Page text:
The father of Kentucky freshman Trey Lyles has put the Blue in Rhythm and Blues. An accomplished musician, Tom Lyles has written a song called BBN.
The elder Lyles described the song as part salute to Kentucky fans, part defense of UK Coach John Calipari and part enthusiastic waving of the Big Blue Nation flag.
When asked the message he wished to convey in the song, Tom Lyles said, "That Kentucky, Coach Calipari and his staff are the baddest bunch of coaches. This is the baddest, toughest team in the nation with the greatest fans in college basketball.
"And," he added, "I'm not saying that as a P.R. move. That's just the truth."
Tom Lyles acknowledged Calipari's critics. The song answers what he called "these haters" by pointing out the many players Calipari has helped get to the NBA.
"Say what you want to say;
"We do things our way;
"We're making dreams come true;
"Let's talk about what you do."
In a telephone conversation last week, Tom Lyles called Calipari a "genius." He lauded how the UK coach "strategizes every move he makes." The proof of this success is John Wall, DeMarcus Cousins, Marquis Teague, Anthony Davis and "the rest of the slew of guys" now playing in the NBA, the elder Lyles said.
Tom Lyles wrote the song last spring. Because of UK's shaky regular season and uncertain postseason prospects, he decided not to release the song going into the NCAA Tournament. He waited until late summer. It will be included on his eighth CD collection of songs.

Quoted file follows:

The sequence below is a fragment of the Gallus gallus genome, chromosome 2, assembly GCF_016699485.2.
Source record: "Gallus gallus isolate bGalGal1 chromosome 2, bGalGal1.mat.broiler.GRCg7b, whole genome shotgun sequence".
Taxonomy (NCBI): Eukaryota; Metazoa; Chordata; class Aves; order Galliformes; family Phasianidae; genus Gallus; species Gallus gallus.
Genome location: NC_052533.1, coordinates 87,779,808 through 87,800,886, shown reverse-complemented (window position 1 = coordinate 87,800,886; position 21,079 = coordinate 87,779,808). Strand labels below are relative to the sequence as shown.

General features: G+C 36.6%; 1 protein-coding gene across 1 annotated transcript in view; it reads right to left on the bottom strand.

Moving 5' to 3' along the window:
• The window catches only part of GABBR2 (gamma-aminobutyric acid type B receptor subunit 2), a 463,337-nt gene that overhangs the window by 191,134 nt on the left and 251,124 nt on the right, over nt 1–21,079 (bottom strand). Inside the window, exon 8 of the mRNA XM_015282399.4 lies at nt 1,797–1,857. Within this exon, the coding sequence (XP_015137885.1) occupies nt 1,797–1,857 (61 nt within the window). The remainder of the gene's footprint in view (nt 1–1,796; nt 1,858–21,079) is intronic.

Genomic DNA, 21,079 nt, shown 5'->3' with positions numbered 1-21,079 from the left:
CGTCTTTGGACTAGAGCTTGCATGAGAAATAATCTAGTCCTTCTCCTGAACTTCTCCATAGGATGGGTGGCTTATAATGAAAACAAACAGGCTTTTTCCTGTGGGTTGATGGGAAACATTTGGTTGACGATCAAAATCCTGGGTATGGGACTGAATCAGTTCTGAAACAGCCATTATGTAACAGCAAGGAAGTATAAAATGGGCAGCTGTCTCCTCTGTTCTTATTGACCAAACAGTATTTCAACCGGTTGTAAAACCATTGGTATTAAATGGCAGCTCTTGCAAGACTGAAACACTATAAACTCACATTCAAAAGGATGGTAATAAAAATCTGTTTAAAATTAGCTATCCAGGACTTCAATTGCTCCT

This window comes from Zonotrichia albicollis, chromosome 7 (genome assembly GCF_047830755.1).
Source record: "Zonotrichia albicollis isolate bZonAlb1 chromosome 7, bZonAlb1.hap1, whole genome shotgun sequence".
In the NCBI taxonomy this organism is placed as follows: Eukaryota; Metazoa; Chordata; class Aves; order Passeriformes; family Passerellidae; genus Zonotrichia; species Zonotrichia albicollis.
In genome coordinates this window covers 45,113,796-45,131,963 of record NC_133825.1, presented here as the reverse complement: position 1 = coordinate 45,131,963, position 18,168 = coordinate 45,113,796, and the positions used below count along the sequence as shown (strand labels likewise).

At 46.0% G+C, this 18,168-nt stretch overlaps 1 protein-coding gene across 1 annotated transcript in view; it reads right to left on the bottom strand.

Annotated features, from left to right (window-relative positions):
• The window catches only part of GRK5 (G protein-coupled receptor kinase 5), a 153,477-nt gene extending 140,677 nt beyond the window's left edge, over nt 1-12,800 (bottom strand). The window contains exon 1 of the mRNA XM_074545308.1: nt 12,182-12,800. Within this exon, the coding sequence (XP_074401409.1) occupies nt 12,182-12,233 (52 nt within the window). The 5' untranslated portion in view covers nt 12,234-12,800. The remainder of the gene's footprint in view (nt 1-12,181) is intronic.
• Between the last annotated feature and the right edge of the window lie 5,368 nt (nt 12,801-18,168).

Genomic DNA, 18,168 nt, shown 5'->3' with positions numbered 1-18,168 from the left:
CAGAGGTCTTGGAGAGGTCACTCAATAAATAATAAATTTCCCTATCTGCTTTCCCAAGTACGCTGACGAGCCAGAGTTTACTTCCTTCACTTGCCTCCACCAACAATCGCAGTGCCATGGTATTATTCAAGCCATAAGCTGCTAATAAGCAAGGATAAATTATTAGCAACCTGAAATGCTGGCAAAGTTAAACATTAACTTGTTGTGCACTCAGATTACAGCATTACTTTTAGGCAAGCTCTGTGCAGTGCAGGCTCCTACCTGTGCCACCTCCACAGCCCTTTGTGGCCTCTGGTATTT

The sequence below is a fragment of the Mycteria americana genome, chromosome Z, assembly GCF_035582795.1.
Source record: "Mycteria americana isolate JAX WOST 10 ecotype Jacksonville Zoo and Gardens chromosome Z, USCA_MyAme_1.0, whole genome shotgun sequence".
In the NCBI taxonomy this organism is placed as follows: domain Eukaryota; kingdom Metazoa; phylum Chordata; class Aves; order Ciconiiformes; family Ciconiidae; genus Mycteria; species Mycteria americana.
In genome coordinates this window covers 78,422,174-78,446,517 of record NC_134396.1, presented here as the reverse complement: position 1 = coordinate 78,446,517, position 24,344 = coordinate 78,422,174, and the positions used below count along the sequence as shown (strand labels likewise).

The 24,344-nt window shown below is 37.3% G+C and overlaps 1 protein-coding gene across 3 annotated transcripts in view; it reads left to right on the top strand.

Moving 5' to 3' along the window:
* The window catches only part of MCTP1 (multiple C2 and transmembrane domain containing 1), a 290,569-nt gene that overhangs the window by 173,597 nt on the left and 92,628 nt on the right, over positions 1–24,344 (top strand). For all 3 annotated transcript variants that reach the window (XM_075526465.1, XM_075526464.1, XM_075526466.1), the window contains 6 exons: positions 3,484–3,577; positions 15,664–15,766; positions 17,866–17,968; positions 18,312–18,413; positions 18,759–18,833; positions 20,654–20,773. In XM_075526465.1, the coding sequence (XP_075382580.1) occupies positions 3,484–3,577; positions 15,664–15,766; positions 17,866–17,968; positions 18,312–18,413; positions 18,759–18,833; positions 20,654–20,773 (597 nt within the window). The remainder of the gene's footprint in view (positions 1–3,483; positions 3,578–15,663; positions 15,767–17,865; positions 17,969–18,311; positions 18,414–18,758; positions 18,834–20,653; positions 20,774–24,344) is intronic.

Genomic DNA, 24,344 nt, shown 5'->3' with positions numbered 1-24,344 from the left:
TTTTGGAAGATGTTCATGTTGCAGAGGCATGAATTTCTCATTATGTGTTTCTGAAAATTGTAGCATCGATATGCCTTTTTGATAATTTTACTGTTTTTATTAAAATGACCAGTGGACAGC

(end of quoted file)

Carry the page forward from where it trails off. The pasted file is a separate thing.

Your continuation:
CDbaby.com, an online independent music store, put the song in the pop-rock genre. Tom Lyles said he wanted to applaud UK fans for never wavering in their support. The song also advises opponents to submit to UK's superior forces.
"When we come to your town,
"There's nothing you can do.
"But to bow down, bow down."
The elder Lyles said he comes from a musical family. His mother was a singer. He said his three sisters are "really good vocalists."
Basketball was a means to a better life, he said. Music cut deeper into his soul.
"I knew that was the one thing no one could take from me," he said. "I knew that. It kind of became my safe haven."
Tom Lyles taught himself to play guitar, drums, keyboards and bass. "Whatever I could get my hands on," he said.
He recalled playing the guitar and writing songs in his bedroom or alone in the backyard. He said he wrote songs for other artists that placed on Canada's country-rock and pop charts.
"I've always worked around music," he said. "More on the Christian gospel side of things."
Of BBN, Lyles said, "It came out just as I envisioned it."
Bob Ryan book review
Full disclosure: Bob Ryan is a sportswriting hero of mine. So I waited impatiently (just ask the people who handle the Herald-Leader's incoming mail) for the arrival of his memoir, Scribe: My Life in Sports.
If you're a fan of basketball and/or sportswriting, you'll enjoy its serving of history (his beats included the John Havlicek-Dave Cowens Boston Celtics of the 1970s) and what Sports Illustrated called "behind-the-scenes dish that blurs the line between journalist and fan."
When asked about that blurred line, Ryan welcomed the description. "Because that's my M.O.," he said in a telephone conversation. "I'm not one of those guys that gives you the song and dance about detachment. It's about fairness. Objectivity, that's a crock.
"Being a fan is what motivated me in sports. I always thought I felt and acted as a fan."
Not to say Ryan didn't cross swords with those he covered and admired. In his coverage for The Boston Globe, he once wrote that Celtics patriarch Red Auerbach was "devious," "childish" and a liar. He also "loved" Auerbach.
Ryan once described Celtics Coach Tom Heinsohn as acting like "a spoiled brat whose father took away the car keys." Heinsohn, who thought Ryan sided too strongly with the players, said the sportswriter was a cancer.